By: Laura Tribe
In the wake of the October 22 shooting last year on Parliament Hill in Ottawa, Canadian media have been lauded for their calm, nuanced coverage of the events as they unfolded.
This kind of violence is relatively rare in Canada. But when it does happen, Canadians turn to journalists for critical up-to-date information: to learn where there is danger, the extent of the situation, and how to prevent further risk.
In many countries, active shooters, terrorist attacks and other violent incidents are handled by shutting out the press until order has been restored. These knee-jerk reactions that limit media access, either out of fear or a desire to control messaging, result in information vacuums that are often filled by speculation and public panic.
This has happened before here in Canada. The 2010 G20 Summit in Toronto is one notable situation that raised serious concerns about how journalists were handled, and why information was so severely restricted and controlled.
As a result, one thing that stands out about the shooting on Parliament Hill is that journalists I’ve spoken with—whether they were locked down in Parliament or outside on the streets—feel they were treated fairly by police and were able to do their jobs as a result. Journalists reporting from downtown Ottawa were frequently moved around for their own safety, but there have been no reports of media being asked to stop filming or taking pictures. For reporters caught inside of Centre Block, the building the shooter entered, the only requests they received were to avoid disclosing their locations and security procedures as police worked to clear the area.
A healthy media environment is integral to a functioning democracy. We know that journalists play a critical role in creating an informed public. Their job is to ask the hard questions, hold government accountable and bring us into stories we wouldn’t hear otherwise. But it’s when dangers to the public arise, and situations are changing from moment to moment, that journalists’ crucial role really comes into focus.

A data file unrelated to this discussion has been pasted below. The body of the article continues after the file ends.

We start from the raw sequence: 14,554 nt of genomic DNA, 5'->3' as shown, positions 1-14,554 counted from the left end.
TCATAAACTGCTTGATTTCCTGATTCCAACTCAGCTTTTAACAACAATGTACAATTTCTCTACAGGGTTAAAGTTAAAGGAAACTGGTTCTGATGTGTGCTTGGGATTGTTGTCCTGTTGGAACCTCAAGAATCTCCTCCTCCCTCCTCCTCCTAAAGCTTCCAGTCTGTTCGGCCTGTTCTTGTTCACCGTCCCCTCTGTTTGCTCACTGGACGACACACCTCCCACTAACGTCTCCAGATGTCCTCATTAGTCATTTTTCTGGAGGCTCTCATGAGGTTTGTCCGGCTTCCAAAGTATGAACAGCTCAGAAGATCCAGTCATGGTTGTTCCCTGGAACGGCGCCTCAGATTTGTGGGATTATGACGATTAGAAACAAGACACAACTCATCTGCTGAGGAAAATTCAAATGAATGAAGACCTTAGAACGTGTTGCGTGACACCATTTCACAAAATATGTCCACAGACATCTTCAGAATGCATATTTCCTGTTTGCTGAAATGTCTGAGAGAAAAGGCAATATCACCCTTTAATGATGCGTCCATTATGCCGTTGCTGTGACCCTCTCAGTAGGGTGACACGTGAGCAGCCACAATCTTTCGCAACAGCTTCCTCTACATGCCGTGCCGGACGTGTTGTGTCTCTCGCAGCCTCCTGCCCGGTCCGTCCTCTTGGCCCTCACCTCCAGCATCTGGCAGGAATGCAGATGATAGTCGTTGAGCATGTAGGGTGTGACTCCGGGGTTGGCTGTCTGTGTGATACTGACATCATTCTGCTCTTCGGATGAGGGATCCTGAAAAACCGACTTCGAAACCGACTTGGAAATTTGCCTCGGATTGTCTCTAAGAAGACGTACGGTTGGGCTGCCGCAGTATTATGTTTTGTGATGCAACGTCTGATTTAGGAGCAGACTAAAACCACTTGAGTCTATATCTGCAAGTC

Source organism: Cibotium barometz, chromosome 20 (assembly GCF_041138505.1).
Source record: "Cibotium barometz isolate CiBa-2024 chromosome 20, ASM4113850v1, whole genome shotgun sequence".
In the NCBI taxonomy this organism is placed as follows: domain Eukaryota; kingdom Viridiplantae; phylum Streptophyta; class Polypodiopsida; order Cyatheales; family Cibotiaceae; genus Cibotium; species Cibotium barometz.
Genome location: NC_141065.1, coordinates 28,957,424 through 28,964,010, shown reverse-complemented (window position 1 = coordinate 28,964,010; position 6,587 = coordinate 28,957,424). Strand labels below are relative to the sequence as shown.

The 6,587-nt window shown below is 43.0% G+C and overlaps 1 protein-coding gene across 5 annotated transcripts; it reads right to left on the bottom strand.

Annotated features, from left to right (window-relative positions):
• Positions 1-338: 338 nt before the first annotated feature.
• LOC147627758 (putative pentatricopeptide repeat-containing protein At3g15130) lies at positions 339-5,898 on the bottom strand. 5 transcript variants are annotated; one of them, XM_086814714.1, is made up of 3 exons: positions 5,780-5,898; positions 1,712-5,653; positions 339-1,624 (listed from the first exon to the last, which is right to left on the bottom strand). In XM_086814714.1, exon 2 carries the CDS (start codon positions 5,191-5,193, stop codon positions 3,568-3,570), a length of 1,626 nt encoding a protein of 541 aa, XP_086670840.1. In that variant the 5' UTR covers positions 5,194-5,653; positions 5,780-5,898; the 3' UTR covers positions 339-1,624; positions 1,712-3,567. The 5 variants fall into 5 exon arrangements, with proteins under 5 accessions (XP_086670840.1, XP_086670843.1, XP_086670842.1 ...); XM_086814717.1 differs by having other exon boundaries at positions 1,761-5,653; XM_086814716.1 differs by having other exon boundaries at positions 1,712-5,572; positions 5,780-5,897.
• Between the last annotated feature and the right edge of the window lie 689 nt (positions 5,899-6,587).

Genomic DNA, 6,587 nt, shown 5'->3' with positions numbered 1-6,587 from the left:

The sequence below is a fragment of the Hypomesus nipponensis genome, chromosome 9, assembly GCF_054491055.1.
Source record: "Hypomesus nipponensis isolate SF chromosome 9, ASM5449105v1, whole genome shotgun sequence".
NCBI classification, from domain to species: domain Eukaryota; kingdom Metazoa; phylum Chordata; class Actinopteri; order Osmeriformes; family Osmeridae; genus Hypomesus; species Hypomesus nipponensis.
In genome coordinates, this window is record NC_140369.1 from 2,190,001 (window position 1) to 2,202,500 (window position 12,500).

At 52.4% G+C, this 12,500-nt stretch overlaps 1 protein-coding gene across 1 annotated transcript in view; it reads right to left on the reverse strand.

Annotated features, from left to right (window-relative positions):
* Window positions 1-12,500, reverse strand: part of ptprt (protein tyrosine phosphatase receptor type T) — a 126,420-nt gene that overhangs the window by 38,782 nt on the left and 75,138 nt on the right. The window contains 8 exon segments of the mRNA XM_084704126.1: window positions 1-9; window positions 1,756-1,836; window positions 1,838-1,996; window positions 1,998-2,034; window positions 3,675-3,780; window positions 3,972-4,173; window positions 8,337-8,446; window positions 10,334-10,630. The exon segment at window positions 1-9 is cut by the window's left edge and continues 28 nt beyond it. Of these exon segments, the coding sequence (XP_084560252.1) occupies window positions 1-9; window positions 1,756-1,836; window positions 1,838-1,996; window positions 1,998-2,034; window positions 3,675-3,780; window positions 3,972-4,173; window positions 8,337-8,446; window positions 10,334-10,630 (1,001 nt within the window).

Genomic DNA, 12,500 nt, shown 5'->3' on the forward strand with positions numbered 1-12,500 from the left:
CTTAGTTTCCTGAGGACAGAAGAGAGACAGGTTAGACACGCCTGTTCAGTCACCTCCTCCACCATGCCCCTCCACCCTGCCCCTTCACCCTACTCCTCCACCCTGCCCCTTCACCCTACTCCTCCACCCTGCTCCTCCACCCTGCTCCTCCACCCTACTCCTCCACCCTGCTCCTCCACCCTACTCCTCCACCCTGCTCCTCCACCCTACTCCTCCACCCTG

Shootings in our nation’s capital and on Parliament Hill are extreme events. It’s understandable that imaginations start to run wild. But the way to prevent rumors is to share more, not less. This is not the typical response, but fortunately it is precisely what we saw on the day of the shooting. Enabling the media to keep the public informed—and verify or discredit new information as it was released—prevented panic, and ensured people stayed out of active areas.
We talk about the importance of a free press when it is restricted, and the resulting issues are obvious. But it’s not as easy to see when the system works. When journalists are allowed to report freely, it is the stories themselves that become the focus, not the function of the media itself.
Credit should be given to the police who allowed media to continue to do their job in the midst of an active crime scene, as well as the journalists who fervently covered the situation as it unfolded in a dangerous and turbulent environment.
This event leaves us with a number of questions; including how and why something like this could happen. But while we continue to search for answers, it is also important to remember what we do know, and how we know it.
I will be the first to acknowledge that there is much room for improvement for press freedom and free expression in Canada. From our failing access to information system to our federal government preventing its own scientists from speaking about their work, there are many ways that the press are being shut out, denied access, and prevented from keeping the public informed.
Let us take this tragic event as a reminder of the real importance of press freedom, and why we can’t afford to take this right for granted.
Laura Tribe is the national and digital programs lead for Canadian Journalists for Free Expression (CJFE). Follow her on Twitter at @ltribe.